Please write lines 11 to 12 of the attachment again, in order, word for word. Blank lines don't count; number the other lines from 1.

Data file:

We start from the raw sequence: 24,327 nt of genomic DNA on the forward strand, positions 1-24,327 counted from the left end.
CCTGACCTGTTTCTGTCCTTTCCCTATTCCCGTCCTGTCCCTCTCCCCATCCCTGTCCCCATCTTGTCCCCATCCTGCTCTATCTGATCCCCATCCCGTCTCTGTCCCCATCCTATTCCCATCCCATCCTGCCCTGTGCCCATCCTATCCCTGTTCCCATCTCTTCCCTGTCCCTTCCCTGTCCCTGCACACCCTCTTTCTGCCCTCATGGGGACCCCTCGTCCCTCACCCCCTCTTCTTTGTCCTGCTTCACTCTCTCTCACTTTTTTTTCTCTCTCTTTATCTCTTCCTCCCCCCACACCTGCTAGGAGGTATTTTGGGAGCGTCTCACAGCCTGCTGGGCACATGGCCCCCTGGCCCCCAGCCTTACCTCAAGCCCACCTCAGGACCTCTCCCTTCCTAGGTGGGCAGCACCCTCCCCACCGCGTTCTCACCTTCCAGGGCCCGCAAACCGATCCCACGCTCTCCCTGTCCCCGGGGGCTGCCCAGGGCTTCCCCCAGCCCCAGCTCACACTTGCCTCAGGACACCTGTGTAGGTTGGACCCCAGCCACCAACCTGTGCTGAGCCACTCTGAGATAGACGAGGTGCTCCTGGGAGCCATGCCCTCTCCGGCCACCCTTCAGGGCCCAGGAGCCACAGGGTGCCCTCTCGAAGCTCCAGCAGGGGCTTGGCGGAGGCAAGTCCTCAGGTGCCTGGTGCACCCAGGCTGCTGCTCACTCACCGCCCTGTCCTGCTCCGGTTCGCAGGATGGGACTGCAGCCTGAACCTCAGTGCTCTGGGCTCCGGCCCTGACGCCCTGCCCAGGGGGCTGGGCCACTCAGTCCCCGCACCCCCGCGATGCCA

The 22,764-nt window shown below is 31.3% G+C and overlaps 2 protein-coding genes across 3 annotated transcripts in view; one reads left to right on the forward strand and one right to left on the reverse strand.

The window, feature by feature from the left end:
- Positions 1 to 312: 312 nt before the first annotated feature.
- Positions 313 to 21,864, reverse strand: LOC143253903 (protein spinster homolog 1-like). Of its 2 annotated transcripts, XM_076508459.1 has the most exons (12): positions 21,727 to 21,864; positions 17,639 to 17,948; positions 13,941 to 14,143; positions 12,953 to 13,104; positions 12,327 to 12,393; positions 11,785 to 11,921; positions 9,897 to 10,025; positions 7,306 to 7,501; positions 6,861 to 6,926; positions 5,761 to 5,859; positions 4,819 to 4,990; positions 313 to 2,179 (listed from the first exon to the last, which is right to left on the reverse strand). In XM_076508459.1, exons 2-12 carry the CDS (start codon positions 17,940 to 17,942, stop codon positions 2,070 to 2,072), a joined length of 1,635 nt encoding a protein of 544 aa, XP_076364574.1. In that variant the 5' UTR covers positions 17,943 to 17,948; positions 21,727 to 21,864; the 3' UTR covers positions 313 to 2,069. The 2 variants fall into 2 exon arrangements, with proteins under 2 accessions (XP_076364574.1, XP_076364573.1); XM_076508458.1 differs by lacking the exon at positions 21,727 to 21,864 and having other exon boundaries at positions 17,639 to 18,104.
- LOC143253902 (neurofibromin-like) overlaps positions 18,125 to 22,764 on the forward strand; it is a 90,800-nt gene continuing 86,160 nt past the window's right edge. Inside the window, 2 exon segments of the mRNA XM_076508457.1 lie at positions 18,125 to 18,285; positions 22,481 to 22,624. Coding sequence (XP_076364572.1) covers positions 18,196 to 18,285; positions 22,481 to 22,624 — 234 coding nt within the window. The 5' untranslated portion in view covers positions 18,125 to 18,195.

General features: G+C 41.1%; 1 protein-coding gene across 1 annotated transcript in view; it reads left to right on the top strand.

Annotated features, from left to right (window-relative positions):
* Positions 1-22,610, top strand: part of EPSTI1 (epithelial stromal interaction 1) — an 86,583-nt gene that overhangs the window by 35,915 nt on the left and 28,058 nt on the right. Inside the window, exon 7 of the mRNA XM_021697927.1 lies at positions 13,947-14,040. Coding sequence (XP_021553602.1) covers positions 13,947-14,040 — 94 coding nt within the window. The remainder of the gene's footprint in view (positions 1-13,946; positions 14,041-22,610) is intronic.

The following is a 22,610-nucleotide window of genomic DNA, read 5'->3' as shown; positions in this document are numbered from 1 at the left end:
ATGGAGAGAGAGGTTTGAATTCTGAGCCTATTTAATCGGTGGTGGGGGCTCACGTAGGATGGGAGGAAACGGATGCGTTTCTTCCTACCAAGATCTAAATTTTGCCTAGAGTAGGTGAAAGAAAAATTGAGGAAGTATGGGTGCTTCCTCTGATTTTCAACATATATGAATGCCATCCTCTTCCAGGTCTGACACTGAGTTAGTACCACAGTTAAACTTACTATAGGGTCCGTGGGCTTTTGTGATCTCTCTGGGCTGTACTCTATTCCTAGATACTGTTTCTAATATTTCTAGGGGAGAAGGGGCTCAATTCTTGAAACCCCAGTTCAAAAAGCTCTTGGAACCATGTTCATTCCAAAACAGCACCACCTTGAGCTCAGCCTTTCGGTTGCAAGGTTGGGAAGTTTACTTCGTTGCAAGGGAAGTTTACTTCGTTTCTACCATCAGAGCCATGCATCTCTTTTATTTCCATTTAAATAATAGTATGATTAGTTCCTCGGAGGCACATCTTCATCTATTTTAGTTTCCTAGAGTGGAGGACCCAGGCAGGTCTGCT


The following is a 22,610-nucleotide window of genomic DNA, read 5'->3' as shown; positions in this document are numbered from 1 at the left end:
ATGGAGAGAGAGGTTTGAATTCTGAGCCTATTTAATCGGTGGTGGGGGCTCACGTAGGATGGGAGGAAACGGATGCGTTTCTTCCTACCAAGATCTAAATTTTGCCTAGAGTAGGTGAAAGAAAAATTGAGGAAGTATGGGTGCTTCCTCTGATTTTCAACATATATGAATGCCATCCTCTTCCAGGTCTGACACTGAGTTAGTACCACAGTTAAACTTACTATAGGGTCCGTGGGCTTTTGTGATCTCTCTGGGCTGTACTCTATTCCTAGATACTGTTTCTAATATTTCTAGGGGAGAAGGGGCTCAATTCTTGAAACCCCAGTTCAAAAAGCTCTTGGAACCATGTTCATTCCAAAACAGCACCACCTTGAGCTCAGCCTTTCGGTTGCAAGGTTGGGAAGTTTACTTCGTTGCAAGGGAAGTTTACTTCGTTTCTACCATCAGAGCCATGCATCTCTTTTATTTCCATTTAAATAATAGTATGATTAGTTCCTCGGAGGCACATCTTCATCTATTTTAGTTTCCTAGAGTGGAGGACCCAGGCAGGTCTGCT